Yield Rises, Fills Class of 2000

By Sandra Howe
Staff Writer

Academic Vice President and Dean of Faculties William B. Neenan, SJ, announced last week that Boston College has enrolled this fall s freshman class entirely through its yield, or students who accept an offer of admission. It marks the second time in six years the University has filled an incoming class without admitting students from its waiting list.

Nearly 36 percent of students accepted by the University this year chose to enroll, an increase of almost 4 percent over last year s yield, according to Undergraduate Admission Director John Mahoney Jr. He added that the University admitted only 41 percent of the 16,500 students who applied to the Class of 2000.

Administrators said these trends, along with recent record levels of applications, confirmed Boston College s reputation as one of the most popular and highly competitive universities in the country.

"Enrollment management is both an art and a science," said Fr. Neenan. "This year, we have seen Boston College 's enrollment management team ably combine that artistic and scientific expertise to produce excellent results. Credit must go to the efforts of John Mahoney, Financial Aid Director Bernard Pekala and their staffs, and the leadership of Enrollment Management Dean Robert Lay. "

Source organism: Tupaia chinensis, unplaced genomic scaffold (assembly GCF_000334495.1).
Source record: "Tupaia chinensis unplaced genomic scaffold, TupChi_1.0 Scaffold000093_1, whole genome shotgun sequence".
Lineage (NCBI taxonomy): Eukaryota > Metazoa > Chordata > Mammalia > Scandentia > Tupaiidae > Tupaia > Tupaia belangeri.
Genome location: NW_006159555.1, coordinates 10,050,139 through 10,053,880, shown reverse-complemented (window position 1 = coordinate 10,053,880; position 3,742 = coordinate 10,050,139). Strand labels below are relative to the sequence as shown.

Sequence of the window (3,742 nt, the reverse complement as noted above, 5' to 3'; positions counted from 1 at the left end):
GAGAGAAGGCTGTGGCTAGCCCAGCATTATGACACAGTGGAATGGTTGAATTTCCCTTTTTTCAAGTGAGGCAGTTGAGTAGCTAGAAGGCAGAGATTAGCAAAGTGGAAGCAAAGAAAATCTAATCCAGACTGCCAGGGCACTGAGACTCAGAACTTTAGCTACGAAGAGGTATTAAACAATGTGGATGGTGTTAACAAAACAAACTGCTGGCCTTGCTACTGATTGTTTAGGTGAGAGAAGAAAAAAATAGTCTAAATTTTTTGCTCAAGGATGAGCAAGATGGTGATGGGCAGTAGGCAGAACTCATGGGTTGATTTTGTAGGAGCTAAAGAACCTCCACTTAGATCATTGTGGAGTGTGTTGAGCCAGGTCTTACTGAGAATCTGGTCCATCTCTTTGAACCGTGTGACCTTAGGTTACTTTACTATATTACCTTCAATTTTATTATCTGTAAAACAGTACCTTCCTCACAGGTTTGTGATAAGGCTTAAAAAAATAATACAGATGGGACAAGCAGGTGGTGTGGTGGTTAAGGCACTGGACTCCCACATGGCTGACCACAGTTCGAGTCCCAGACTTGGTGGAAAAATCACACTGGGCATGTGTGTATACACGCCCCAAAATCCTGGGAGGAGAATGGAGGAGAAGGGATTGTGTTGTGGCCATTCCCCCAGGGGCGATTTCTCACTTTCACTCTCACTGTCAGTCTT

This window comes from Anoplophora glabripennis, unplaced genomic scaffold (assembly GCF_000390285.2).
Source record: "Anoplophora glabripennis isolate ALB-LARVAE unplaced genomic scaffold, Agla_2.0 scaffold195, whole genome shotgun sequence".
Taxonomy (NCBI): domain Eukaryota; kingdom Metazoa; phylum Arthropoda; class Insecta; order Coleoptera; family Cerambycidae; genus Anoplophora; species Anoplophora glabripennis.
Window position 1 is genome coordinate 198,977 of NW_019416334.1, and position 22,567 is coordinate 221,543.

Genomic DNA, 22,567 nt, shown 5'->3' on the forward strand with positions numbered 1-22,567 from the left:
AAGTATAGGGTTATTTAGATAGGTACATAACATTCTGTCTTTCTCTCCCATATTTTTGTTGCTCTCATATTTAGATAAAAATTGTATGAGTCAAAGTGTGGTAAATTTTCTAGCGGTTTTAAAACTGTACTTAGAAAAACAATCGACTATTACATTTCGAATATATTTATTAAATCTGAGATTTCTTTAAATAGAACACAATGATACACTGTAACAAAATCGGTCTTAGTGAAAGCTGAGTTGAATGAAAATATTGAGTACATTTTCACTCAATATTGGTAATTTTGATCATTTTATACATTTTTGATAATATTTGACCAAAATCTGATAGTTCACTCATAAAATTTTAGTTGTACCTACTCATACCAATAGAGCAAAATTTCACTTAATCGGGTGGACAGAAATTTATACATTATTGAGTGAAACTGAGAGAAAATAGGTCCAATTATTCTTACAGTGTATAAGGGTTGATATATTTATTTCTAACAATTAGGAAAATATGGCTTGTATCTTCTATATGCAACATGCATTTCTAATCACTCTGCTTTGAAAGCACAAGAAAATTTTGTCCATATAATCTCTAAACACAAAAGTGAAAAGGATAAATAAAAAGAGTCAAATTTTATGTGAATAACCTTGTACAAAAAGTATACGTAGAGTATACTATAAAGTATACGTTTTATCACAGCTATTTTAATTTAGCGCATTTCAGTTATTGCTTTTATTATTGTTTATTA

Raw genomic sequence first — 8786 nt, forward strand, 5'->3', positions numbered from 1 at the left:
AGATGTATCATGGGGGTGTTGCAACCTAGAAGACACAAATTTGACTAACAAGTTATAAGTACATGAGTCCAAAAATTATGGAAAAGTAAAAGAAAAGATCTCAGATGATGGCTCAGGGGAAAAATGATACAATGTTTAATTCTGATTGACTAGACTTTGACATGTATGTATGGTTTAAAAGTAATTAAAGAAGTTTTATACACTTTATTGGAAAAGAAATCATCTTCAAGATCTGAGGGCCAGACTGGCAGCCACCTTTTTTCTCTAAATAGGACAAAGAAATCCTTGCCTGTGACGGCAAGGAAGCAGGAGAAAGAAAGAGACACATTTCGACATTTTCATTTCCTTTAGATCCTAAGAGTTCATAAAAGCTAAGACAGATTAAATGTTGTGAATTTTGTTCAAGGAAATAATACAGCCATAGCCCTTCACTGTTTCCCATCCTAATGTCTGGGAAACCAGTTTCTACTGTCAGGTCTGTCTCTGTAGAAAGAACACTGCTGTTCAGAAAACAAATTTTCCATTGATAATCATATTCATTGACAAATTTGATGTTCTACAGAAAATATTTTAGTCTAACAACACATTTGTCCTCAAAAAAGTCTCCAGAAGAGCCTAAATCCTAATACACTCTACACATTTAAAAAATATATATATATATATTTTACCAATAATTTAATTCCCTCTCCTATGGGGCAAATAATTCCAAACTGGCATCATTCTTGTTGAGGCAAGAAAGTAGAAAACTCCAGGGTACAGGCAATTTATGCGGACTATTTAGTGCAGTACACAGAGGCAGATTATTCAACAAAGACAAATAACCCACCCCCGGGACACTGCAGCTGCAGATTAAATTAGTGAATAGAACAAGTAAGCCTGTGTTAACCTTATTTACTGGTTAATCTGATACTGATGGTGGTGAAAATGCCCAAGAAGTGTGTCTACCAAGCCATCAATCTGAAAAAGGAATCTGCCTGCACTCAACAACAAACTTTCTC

"This is a wonderful punctuation mark to a great year," added Mahoney. "Each year, we see not only the number of applications grow, but the quality of the applicants improve, too. We find ourselves in an increasingly challenging competition set, which demo nstrates our ability to compete very effectively against the best colleges and universities in the country."

That competition -- which fields applications from the same students who also apply to BC -- includes Georgetown, Harvard, Brown and Dartmouth universities, and the universities of Notre Dame and Pennsylvania, Mahoney said.

Boston College's ability to meet the full financial need of all students in the top 25 percent of the applicant pool was a key factor in the yield increase, Mahoney pointed out. By eliminating the cost factor, he explained, families can "choose the institution on its academic merit and extracurricular opportunities."

Mahoney praised the "wonderful partnership" between the Undergraduate Admission and Financial Aid offices in enabling the University to meet its goal of enrolling the freshman class by May 1. He also cited the work of administrators and faculty who contributed to last month s Open House Week, when nearly 1,500 accepted students visited the campus.

While the University normally experiences minor attrition in the freshman class before the fall, Mahoney said preliminary figures show the class to be 53 percent female and representing 47 states. Twenty-three percent of the class is from Massachusetts, he said, but Boston College continues to draw significant numbers of students from what are regarded as key recruiting areas, such as California, Texas and Florida. AHANA students comprise 17 percent of the class.

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